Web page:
Drone technology being used to prevent poaching of African rhinos | Tunde Folawiyo

March 10, 2014 Editor Tunde Folawiyotunde folawiyo africatunde folawiyo executivetunde folawiyo oiltunde folawiyo profileUncategorized

The poaching of rhinos is a serious issue in Africa; last year alone, 668 rhinos were lost in South Africa, whilst a further 50 were killed in Kenya. This is something which is likely to worry Tunde Folawiyo and others who are concerned about wildlife conservation. The good news is that several conservation groups, including the WWF and Ol Pejeta, are now taking action to prevent future poaching. Both organisations have said that they will be using drones to protect rhinos across Africa.

Tunde Folawiyo

The WWF announced that, by the end of 2014, it would be setting up a drone surveillance system to watch over these vulnerable animals in at least one African country. In addition to this, it intends to provide rangers with handheld observation devices, and use mobile phone tracking technology.

Ol Pejeta – one of the largest sanctuaries for black rhinos – is also taking measures to prevent the poaching of these creatures. It has partnered up with a company called Airware, to develop a drone which will watch over rhinos.  The drone uses Airware’s autopilot platform to survey herds and would-be poachers; thermal images and real-time digital video feeds are then transmitted back to park rangers.

If a poacher is detected, the drone will alert the security team hired by Ol Pejeta. This drone technology will also be used to monitor wildlife population numbers and behaviour, which in turn, will make it easier for the sanctuary to keep track of whether or not a particular species’ is on the decline.

A number of tests have been carried out at the sanctuary already; the flight team from Airware who are working with Ol Pejeta have been experimenting with various airframes, including flying-wing and fixed-wing. They have also carried out demonstrations of the drones’ wheeled and bungee launches, and its wheeled and parachute landings. Additionally, they have established a number of contingency plans which they can employ, should there ever be a loss of communication between the drone and the rangers.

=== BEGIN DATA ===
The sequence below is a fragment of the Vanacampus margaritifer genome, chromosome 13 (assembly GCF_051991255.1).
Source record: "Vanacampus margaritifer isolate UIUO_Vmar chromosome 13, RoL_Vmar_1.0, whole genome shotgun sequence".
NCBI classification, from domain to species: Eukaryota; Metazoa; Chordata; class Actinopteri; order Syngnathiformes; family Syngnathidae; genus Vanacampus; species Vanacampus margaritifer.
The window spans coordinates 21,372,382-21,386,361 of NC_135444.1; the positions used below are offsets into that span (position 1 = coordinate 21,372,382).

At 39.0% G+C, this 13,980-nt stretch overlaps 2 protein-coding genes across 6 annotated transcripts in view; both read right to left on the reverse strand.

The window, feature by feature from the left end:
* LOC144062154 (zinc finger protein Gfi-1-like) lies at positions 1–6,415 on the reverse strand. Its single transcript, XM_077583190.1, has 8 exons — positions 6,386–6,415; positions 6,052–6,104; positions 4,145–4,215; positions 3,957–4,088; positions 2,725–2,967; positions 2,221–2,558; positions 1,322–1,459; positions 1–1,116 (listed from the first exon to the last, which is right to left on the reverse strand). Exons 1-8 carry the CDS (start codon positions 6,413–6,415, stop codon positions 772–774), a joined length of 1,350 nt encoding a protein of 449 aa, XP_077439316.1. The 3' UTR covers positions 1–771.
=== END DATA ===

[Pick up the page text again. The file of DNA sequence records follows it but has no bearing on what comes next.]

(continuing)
Although further modifications and testing will need to be carried out before the drone – aptly named the Aerial Ranger – can be used, the field tests indicate that this technology will work well, and be a great help to park rangers. In a press conference, Airware explained that they were pleased with the fact that the prototype they have been experimenting with has been able to withstand Kenya’s high temperatures and rugged landscape, adding that these devices would be made available to rangers in the very near future – a fact which is likely to please many conservation enthusiasts, including Tunde Folawiyo.

Aerial RangerAfrican rhinosAirware's autopilot platformBlack rhinocerosdrone surveillancedrone technologyOl Pejetapreventing African rhino poachingTunde Folawiyotunde folawiyo africatunde folawiyo executivetunde folawiyo film festivaltunde folawiyo profileWWF

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